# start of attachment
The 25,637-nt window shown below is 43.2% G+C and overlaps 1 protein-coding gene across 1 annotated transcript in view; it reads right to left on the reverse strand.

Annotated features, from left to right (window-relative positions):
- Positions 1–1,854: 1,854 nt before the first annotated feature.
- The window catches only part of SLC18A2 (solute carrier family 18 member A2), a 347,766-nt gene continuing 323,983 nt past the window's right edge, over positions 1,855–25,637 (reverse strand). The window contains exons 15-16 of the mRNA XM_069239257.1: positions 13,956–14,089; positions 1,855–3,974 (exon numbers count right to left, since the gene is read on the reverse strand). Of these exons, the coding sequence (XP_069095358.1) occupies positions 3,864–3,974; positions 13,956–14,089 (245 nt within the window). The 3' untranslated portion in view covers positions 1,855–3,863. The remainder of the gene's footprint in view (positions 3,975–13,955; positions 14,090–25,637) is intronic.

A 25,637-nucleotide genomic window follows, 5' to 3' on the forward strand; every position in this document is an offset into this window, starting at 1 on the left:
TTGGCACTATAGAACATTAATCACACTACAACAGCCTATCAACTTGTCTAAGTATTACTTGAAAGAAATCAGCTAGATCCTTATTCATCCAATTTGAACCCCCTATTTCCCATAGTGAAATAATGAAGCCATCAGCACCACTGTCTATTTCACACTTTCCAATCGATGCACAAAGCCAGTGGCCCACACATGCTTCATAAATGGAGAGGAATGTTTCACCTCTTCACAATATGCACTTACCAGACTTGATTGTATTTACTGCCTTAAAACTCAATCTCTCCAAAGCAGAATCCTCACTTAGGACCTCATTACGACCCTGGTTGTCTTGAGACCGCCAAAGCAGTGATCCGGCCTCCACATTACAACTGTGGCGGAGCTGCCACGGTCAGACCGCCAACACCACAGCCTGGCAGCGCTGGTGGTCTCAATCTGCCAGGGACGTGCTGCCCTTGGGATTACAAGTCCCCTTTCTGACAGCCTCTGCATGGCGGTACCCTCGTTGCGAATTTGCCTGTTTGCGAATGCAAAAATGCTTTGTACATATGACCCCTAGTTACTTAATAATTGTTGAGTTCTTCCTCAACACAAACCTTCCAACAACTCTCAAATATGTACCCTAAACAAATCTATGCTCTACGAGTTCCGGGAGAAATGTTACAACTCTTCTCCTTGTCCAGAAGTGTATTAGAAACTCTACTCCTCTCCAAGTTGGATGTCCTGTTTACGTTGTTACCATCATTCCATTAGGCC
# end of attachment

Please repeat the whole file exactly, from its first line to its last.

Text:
The 25,637-nt window shown below is 43.2% G+C and overlaps 1 protein-coding gene across 1 annotated transcript in view; it reads right to left on the reverse strand.

Annotated features, from left to right (window-relative positions):
- Positions 1–1,854: 1,854 nt before the first annotated feature.
- The window catches only part of SLC18A2 (solute carrier family 18 member A2), a 347,766-nt gene continuing 323,983 nt past the window's right edge, over positions 1,855–25,637 (reverse strand). The window contains exons 15-16 of the mRNA XM_069239257.1: positions 13,956–14,089; positions 1,855–3,974 (exon numbers count right to left, since the gene is read on the reverse strand). Of these exons, the coding sequence (XP_069095358.1) occupies positions 3,864–3,974; positions 13,956–14,089 (245 nt within the window). The 3' untranslated portion in view covers positions 1,855–3,863. The remainder of the gene's footprint in view (positions 3,975–13,955; positions 14,090–25,637) is intronic.

A 25,637-nucleotide genomic window follows, 5' to 3' on the forward strand; every position in this document is an offset into this window, starting at 1 on the left:
TTGGCACTATAGAACATTAATCACACTACAACAGCCTATCAACTTGTCTAAGTATTACTTGAAAGAAATCAGCTAGATCCTTATTCATCCAATTTGAACCCCCTATTTCCCATAGTGAAATAATGAAGCCATCAGCACCACTGTCTATTTCACACTTTCCAATCGATGCACAAAGCCAGTGGCCCACACATGCTTCATAAATGGAGAGGAATGTTTCACCTCTTCACAATATGCACTTACCAGACTTGATTGTATTTACTGCCTTAAAACTCAATCTCTCCAAAGCAGAATCCTCACTTAGGACCTCATTACGACCCTGGTTGTCTTGAGACCGCCAAAGCAGTGATCCGGCCTCCACATTACAACTGTGGCGGAGCTGCCACGGTCAGACCGCCAACACCACAGCCTGGCAGCGCTGGTGGTCTCAATCTGCCAGGGACGTGCTGCCCTTGGGATTACAAGTCCCCTTTCTGACAGCCTCTGCATGGCGGTACCCTCGTTGCGAATTTGCCTGTTTGCGAATGCAAAAATGCTTTGTACATATGACCCCTAGTTACTTAATAATTGTTGAGTTCTTCCTCAACACAAACCTTCCAACAACTCTCAAATATGTACCCTAAACAAATCTATGCTCTACGAGTTCCGGGAGAAATGTTACAACTCTTCTCCTTGTCCAGAAGTGTATTAGAAACTCTACTCCTCTCCAAGTTGGATGTCCTGTTTACGTTGTTACCATCATTCCATTAGGCC